Cosponsor: Program for Research on Religion and Urban Civil Society
Join Collegium Institute and the Program for Research on Religion and Urban Civil Society (PRRUCS) as we mark the release of the new PRRUCS Report on Catholic Nonprofits in Philadelphia. Keynote speaker, Most Rev. Charles J. Chaput, the Archbishop of Philadelphia, will reflect on the mission and significance of religious non-profits in history, and on their evolving place in civil society in the present. The panel of scholars and non-profit leaders, moderated by Professor Ram Cnaan of Penn’s School of Social Policy & Practice, will then consider more specifically the contours of the “halo effect” that Catholic institutions in particular are supposed to be generating in Philadelphia today.
Keynote speaker: Charles J. Chaput, Archbishop of Philadelphia
Moderator: Dr. Ram Cnaan, Program Director, Program for Religion and Social Policy Research
~Joseph P. Tierney, Executive Director, Robert A. Fox Leadership Program
~Lorraine M. Knight, Executive Director, Nutritional Development Services, Archdiocese of Philadelphia
~A. Robert Jaeger, President, Partners for Sacred Places
Archbishop Charles J. Chaput joined the Order of Friars Minor Capuchin, St. Augustine Province, in 1965. He was appointed Archbishop of Denver in 1997, and later appointed Archbishop of Philadelphia in 2011.
During his ministry, he has assisted in the founding of St. John Vianney Theological Seminary, an affiliate of the Pontifical Lateran University, as well as Centro San Juan Diego in Colorado, the national Catholic Association of Latino Leaders (CALL), and ENDOW, a leadership initiative of Catholic women to “Educate on the Nature and Dignity of Women.” He was also instrumental in creating the Denver-based Augustine Institute, an independent, lay-run graduate school for the formation of lay Catholic leaders, catechists, and evangelizers. Archbishop Chaput has served on various national and international committees for advancing religious freedom, in addition to serving as a board member for various Catholic educational institutions. For the United States Catholic Conference of Bishops, Archbishop Chaput is currently Chair of the Subcommittee on Native American Catholics, and a member and consultant for several other committees.
In addition to numerous talks, pastoral letter, and articles, he has authored two books: Living the Catholic Faith: Rediscovering the Basics (Servant, 2001) and Render Unto Caesar: Serving the Nation by Living Our Catholic Beliefs in Political Life (Doubleday, 2008).
Dr. Ram A. Cnaan is a Professor and Director, Program for Religion and Social Policy Research at the University of Pennsylvania, School of Social Policy & Practice. He is also the founder and Faculty Director the Goldring Reentry Initiative which works to reduce recidivism. Professor Cnaan received his doctorate degree from the School of Social Work at the University of Pittsburgh, and his B.S.W. and M.S.W. (both cum laude) from the Hebrew University, Jerusalem, Israel. Professor Cnaan has published numerous articles in scientific journals on a variety of social issues (mainly faith-based organizations, volunteerism, social policy, and development) and serves on the editorial boards of 11 academic journals, as well as authored or edited several academic books.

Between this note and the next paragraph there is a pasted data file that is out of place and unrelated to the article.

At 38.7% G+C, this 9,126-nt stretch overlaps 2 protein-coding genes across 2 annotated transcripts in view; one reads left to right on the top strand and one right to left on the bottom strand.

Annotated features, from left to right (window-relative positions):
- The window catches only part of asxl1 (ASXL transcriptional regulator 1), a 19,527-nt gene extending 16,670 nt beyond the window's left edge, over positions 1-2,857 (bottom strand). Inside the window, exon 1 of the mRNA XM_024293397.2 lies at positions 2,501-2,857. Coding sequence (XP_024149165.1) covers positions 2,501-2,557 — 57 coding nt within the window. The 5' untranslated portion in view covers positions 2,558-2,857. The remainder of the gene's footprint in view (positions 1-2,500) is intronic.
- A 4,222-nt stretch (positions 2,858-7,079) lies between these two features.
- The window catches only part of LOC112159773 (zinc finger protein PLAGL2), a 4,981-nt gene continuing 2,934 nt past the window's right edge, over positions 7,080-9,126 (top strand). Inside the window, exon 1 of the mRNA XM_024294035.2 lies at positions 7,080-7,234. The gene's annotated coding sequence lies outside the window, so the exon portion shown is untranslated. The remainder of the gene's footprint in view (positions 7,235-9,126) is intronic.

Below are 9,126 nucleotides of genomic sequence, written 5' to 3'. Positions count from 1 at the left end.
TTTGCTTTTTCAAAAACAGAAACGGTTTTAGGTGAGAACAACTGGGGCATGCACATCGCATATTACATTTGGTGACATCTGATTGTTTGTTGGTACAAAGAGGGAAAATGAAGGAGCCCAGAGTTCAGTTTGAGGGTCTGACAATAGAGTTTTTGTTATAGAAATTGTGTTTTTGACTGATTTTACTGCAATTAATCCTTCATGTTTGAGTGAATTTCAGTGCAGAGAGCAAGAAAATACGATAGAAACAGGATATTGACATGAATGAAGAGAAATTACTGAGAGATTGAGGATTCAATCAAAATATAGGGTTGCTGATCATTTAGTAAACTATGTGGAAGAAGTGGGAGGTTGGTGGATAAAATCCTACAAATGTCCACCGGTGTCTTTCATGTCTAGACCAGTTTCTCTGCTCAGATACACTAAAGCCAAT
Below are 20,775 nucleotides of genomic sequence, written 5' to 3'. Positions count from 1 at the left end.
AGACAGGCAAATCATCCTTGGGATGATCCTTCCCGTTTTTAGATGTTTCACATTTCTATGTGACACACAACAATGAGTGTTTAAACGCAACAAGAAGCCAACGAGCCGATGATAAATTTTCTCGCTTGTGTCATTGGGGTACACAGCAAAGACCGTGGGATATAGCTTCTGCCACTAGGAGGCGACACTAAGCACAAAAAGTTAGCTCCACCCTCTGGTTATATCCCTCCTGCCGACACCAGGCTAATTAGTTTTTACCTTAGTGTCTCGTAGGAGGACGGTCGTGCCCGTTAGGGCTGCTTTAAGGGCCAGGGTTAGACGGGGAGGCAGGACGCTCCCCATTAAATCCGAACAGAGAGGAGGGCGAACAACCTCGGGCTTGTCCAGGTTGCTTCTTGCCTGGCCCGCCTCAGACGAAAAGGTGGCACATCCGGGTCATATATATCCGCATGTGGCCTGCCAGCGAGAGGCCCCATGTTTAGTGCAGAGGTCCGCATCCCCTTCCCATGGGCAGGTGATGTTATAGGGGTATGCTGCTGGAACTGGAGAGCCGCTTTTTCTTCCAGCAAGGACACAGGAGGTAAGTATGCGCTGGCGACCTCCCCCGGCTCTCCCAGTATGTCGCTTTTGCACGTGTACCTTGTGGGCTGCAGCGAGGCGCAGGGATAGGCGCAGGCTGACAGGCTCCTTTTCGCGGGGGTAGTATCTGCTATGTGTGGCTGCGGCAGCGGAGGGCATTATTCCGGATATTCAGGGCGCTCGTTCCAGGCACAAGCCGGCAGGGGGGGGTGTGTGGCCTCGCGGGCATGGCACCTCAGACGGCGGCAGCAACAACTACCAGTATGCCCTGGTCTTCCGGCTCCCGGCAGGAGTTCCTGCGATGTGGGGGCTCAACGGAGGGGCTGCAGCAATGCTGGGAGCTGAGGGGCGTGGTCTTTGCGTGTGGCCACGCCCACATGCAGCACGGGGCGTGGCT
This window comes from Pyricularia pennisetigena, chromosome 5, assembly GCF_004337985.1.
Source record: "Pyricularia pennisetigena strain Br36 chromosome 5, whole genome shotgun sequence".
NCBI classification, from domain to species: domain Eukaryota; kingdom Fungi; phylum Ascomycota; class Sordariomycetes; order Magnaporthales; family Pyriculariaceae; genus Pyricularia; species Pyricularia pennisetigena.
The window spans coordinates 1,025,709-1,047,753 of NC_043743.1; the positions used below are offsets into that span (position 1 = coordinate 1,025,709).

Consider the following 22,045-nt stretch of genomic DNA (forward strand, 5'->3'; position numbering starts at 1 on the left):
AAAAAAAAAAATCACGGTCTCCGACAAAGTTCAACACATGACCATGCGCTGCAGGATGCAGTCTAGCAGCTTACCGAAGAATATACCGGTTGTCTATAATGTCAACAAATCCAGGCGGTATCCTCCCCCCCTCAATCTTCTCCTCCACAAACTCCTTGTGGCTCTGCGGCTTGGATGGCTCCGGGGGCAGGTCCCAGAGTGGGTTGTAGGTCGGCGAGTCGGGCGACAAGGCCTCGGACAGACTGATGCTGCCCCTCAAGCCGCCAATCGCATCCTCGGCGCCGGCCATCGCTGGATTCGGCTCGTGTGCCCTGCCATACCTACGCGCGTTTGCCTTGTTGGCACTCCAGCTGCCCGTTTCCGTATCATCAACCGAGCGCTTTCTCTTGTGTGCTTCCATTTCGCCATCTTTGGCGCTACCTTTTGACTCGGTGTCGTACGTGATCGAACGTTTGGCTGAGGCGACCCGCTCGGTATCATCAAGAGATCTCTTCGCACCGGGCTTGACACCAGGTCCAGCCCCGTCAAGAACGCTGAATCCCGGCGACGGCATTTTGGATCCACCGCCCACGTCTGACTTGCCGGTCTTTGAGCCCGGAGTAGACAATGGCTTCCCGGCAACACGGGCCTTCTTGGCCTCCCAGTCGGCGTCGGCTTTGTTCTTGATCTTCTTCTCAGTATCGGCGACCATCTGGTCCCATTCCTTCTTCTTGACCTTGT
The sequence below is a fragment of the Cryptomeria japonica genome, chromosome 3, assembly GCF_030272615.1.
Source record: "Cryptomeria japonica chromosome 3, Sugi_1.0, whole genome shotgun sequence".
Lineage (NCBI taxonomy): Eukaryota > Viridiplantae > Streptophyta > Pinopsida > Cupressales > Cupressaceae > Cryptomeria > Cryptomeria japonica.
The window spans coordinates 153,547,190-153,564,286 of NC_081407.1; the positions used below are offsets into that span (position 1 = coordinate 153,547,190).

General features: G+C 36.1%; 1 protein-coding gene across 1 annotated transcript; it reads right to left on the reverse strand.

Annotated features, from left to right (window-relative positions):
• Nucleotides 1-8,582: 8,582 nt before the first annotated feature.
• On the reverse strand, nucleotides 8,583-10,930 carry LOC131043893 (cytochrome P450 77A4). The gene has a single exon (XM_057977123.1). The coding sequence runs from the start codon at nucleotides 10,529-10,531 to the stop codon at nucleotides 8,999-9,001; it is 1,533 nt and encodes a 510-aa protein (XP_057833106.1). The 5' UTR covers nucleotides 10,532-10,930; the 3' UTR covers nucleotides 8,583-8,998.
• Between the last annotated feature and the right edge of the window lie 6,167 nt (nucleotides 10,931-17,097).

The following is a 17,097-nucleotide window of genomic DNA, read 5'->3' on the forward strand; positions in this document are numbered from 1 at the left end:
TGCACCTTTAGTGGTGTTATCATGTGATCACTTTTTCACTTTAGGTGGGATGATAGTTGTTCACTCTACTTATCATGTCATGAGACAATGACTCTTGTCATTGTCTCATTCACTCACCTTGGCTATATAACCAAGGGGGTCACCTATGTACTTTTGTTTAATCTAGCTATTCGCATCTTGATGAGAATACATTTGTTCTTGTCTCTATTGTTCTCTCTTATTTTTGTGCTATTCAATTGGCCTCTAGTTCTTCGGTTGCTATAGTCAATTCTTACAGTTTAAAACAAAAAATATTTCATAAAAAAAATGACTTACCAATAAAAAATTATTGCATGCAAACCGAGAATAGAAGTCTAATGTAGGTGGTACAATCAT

Professor Cnaan is considered an international expert in the areas of faith-based social care, volunteering, prisoners’ reentry, and social policy. He lectures widely and teaches regularly in four countries.
Program for Research on Religion and Urban Civil Society
The PRRUCS mission is to translate Benjamin Franklin’s timeless yet timely nonsectarian civic vision for Penn and for American democracy itself—a nonsectarian civic vision that models both robust respect for religious pluralism and a bedrock belief that sacred places, both on their own and via public-private partnerships, can and should serve secular purposes unto “the common good”—into a 21st century, university-anchored agenda of fact-based research on urban and other faith-based organizations; survey research on religion and democratic values in America; arts and sciences teaching relevant to religion; service-learning initiatives; and special events and projects that advance knowledge and promote mutual understanding concerning contemporary America’s most complex and contentious church-state issues.
Please join Collegium Institute and the Penn Newman Catholic Community for this historic inaugural lecture, the first part of an annual series that marks the legacy of the University of Pennsylvania as the site of the first Newman Club in America.
Dr. Don Briel is the founder, and was for 20 years director, of the Center for Catholic Studies at the University of Saint Thomas in Saint Paul, Minnesota, which was the first such Center of its kind. He has since led efforts to develop similar programs at both Catholic and secular research universities across the country. At the University of St. Thomas he also held the Koch Chair of Catholic Studies and was the first non-clergyman to hold the Chair of the Theology Department. He served for a time as Assistant Dean of the College of Arts and Sciences. He now holds the Blessed John Henry Newman Chair of Liberal Arts at the University of Mary.